Welcome to PureFlow® Technologies and AirDog®
The first true Fuel Air Separation System
for diesel engines, in the world!
Air/Vapor in Diesel Fuel
Retards Injection Timing!
AIR BECOMES ENTRAINED in diesel fuel from sloshing and agitation. Vapor develops from pump cavitation.
Air & Vapor are compressible. When air bubbles and/or vapor are present in the fuel, the injection is delayed until the air/vapor is compressed to the injection pressure. The delayed injection results in Retarded Injection Timing, Resulting In...Increased Fuel Consumption, Lower Power Output and Increased Exhaust Emissions!
AirDog® Industrial Systems feature Positive Fuel Air Separation technology, New 4G-HD Fuel Pump, a Microprocessor Fuel Filter Monitor, Demand Flow, and Adjustable Regulator!
The AirDog® Removes the Entrained Air from the fuel flow to the engine and maintains a Net Positive Pressure Head to the transfer pump preventing cavitation and vapor, Restoring Correct Injection Timing to your engine. Correct Injection Timing allows your engine to perform at maximum efficiency, as it was designed... FOR Increased Fuel Economy, Increased Power Output and Reduced Exhaust Emissions!
PureFlow® Technologies also manufactures 12 and 24 volt fuel pumps!
The NEW AirDog® 4G-HD Industrial Fuel Pump!
Featuring 4G design with Dual Port Flow and Quick Change Motor! 12 & 24 Volt DC electric powered pumps for general use!
AirDog®, Fuel Preporator® and Raptor® are registered trademarks owned by CD Patents, LLC. All Patents, United States & Worldwide, embodied in AirDog® Fuel Preporator®, and Raptor® products are also owned by CD Patents, LLC.
PureFlow® Technologies, Inc. Manufactures, Advertises, and Sells AirDog®, Fuel Preporator® and Raptor® Products under Authority of Patent Licensee Agreements with CD Patents, LLC.
PureFlow AirDog®, Shelbyville, IN, Manufactures, Advertises and Sells AirDog® Fuel Air Separation Systems and Raptor® Fuel Pumps for Pick-up Trucks by way of Manufacturing and Sales Agreements with PureFlow® Technologies, Inc. & Intellectual Property License Agreements with CD Patents, LLC.
PROTECTED UNDER THE FOLLOWING PATENTS
CANADA UNITED STATES OF AMERICA MEXICO
2,108,391 5,355,860; 5,746,184; 6,729,310 270409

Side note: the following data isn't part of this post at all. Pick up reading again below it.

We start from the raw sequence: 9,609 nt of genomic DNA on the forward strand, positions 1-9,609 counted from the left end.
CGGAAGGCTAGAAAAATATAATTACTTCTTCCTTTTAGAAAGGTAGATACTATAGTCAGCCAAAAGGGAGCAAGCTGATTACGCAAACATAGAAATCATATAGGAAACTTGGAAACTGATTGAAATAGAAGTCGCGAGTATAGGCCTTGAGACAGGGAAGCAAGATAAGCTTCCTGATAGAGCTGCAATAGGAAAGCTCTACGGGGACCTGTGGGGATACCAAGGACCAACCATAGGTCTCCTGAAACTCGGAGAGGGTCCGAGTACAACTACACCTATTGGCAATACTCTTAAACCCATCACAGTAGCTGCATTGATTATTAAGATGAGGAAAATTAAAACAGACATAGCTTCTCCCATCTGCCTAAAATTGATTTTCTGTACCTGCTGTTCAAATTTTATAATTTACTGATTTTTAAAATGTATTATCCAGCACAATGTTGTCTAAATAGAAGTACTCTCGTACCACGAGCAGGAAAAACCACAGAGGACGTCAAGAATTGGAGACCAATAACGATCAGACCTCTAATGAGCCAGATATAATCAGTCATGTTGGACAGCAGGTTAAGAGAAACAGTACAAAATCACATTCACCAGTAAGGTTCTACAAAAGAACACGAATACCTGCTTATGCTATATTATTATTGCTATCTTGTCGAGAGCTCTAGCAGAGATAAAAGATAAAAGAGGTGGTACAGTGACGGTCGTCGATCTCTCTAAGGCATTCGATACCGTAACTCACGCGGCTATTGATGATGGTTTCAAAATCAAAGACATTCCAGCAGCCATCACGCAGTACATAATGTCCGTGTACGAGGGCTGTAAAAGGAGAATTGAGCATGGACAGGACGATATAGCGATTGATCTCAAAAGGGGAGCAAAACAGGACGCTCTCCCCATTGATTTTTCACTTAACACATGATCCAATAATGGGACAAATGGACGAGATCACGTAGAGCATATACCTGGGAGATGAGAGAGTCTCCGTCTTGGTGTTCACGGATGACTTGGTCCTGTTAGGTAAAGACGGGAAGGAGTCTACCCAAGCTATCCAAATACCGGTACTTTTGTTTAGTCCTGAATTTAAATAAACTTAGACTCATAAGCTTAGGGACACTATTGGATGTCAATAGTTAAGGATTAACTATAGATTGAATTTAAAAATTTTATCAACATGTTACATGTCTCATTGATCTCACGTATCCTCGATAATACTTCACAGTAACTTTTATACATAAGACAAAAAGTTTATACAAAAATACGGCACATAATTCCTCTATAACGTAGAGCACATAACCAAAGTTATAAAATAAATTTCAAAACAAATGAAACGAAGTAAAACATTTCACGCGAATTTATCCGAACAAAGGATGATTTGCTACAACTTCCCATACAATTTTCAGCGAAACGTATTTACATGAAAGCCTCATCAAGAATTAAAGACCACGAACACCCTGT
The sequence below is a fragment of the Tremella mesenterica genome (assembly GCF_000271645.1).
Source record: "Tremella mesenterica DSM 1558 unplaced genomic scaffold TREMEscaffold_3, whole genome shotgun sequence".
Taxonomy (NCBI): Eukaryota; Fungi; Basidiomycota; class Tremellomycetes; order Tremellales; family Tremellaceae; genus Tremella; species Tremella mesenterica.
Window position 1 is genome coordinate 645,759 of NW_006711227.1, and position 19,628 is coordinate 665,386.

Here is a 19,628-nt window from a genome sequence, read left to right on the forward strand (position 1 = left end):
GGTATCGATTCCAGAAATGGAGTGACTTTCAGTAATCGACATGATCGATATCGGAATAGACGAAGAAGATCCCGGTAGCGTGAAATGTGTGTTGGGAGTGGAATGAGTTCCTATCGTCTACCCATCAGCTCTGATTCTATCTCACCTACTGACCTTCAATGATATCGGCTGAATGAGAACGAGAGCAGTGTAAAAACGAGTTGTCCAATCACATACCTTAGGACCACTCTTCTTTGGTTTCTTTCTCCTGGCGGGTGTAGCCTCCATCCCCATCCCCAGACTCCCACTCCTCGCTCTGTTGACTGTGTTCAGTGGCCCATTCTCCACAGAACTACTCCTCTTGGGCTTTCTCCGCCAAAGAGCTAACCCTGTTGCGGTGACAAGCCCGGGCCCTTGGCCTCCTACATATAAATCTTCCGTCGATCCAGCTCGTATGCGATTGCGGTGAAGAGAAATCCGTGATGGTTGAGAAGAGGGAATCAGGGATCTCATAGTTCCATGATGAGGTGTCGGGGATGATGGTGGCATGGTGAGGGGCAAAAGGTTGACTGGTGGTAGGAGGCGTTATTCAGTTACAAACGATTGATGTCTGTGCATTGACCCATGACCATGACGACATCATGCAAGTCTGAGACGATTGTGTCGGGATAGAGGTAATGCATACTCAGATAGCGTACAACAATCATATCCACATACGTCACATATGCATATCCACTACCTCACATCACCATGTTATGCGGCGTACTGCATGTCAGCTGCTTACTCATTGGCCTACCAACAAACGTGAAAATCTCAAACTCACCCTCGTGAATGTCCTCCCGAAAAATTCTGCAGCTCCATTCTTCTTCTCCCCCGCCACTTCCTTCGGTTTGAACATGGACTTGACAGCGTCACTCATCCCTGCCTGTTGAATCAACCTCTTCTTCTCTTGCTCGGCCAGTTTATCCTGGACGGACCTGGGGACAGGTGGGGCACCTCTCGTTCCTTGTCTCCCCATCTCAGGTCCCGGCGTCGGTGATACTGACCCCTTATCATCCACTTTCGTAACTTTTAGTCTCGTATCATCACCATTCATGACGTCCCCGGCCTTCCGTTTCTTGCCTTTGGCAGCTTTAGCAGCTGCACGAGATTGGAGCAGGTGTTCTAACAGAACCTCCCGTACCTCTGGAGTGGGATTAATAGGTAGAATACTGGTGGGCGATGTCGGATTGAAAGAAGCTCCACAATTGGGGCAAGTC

NEW ZEALAND ITALY AUSTRALIA CHINA ECUADOR
532356 1362177 2008212010 1061420 PL 10-2021
Additional Foreign Patents Issued and Pending in Europe, South America, and Japan!
PureFlow® Technologies’ website may contain links to other websites. PureFlow®Technologies is not responsible for the privacy practices, copyright, or content of such websites.
Copyright© 2012 PureFlow® Technologies’, Inc... All Rights Reserved
PureFlow® Technologies, Inc.
1412 Creek Trail Drive
Jefferson City, MO 65109
Toll Free:1.877.GO DIESEL
Hours of Operation
8:00 AM-4:30 PM
Saturday & Sunday
How Does Air Become Entrained In Diesel Fuel?
As in all liquids, air becomes entrained in diesel fuel from sloshing and agitation! Air can be on the surface of the fuel in the form of foam or it can be in the bulk fluid in the form of tiny bubbles. Entrained Air is an issue of an "in use" engine in operating equipment!
What is Pump Cavitation?
Pump cavitation, simply put, is the pump not having enough pressure flow, or "Net Positive Pressure Head" of fuel coming into the inlet to completely fill the vacuum chamber of the pump.
Diesel fuel, as is true with all petroleum base liquids, will give off vapor when subjected to a vacuum. The amount of vapor depends upon the level of vacuum.
How Does Fuel Filter "Restriction" Effect Cavitation?
In the diesel engine industry, "fuel filter restriction" is a term that refers to the vacuum level at the inlet to the transfer or lift pump. It is measured in inches of mercury (in hg).
As the filter plugs with use, it further restricts the flow and increases the vacuum level in the pump.
The amount of vapor produced depends upon the level of vacuum.
What Else Increases Cavitation and Vapor?
As the fuel levels in the tank(s) goes down as the fuel is burned, the "Dry Suction Lift" increases. This reduces the flow, increasing the vacuum.
Operating at higher altitudes, where atmos-pheric pressure is less, reduces the fuel flow and increases vacuum. For example, at Denver, atmospheric pressure is about 17% less than at sea level and at Eisenhower Tunnel, it is approximately 32% less. Having less pressure to drive the fuel from the tank to the transfer pump, reduces the flow and increases the vacuum levels.
Higher fuel temper-atures cause more vapor to form than cooler fuel under the same vacuum!